Legendary stand-up comedian George Carlin once remarked in an interview that he’d like to have the title of this post appear as his epitaph on his tombstone. Sadly, this revelation came one step closer to reality with the news of his passing on Sunday, dead of heart failure at the age of 71.
Like many teens of my generation, I owned a worn-out LP of Class Clown—the infamous comedy album that contained perhaps his most famous routine, “Seven Words You Can’t Say on Television.” Sure, it was often considered risky playing it in the house (I never knew when one of the ‘rents would burst in, ready to condemn me for playing “such filthy language”) but I think what a lot of people lose sight of is that most of the LP contained autobiographical material about his childhood experiences in a progressive Catholic school in New York. Having spent the first four years of my life in such a prison, I identified with many of the individuals and situations he talked about—particularly one guy who could turn his eyelids inside out. (I had a friend who could do that, too—Robbie Bussian—“…you look like the Devil, man…”) As Carlin noted: “’Class clown’ makes it sound as if there was only one of them…if the first guy was home sick, the second banana would fill in…”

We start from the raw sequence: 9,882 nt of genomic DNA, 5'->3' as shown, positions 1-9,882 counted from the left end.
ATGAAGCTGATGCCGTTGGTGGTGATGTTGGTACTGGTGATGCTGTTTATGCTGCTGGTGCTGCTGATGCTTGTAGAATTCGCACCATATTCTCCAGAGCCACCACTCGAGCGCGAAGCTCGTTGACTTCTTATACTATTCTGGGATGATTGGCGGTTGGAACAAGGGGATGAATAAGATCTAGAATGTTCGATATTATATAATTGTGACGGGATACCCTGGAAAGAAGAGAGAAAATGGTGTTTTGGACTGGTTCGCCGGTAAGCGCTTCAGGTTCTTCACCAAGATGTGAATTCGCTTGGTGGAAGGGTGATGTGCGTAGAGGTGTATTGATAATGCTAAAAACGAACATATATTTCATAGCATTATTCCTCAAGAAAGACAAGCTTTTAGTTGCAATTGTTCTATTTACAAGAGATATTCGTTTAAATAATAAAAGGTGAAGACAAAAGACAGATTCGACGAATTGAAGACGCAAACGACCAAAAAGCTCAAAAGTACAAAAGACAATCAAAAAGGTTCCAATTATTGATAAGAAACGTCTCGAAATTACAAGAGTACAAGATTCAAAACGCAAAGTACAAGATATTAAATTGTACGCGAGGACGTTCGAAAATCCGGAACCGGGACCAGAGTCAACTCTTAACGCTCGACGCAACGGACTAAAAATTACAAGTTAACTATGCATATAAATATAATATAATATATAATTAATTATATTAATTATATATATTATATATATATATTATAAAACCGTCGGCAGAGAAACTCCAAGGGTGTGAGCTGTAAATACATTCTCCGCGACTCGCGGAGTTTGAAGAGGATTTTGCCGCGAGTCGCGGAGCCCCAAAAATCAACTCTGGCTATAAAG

I’ve always believed that Carlin’s métier was the comedy album; he would eventually win four Grammy awards, beginning with his 1972 album, FM & AM. He was a constant fixture on HBO almost from the time the pay cable network went on the air but I’d be hard-pressed to remember anything special from the fourteen specials he produced. His movie career wasn’t a spectacular one, though he’ll no doubt be remembered for his role as Rufus in the “Bill & Ted” series (I’m personally fond of his turn as a comical Indian in 1987’s Outrageous Fortune). One medium he had difficulty cracking was television; while he made many guest appearances his own sitcom, The George Carlin Show, lasted only twelve episodes on Fox in 1994—a darn shame, since I thought the series had a lot of potential.
R.I.P., George. You will be missed.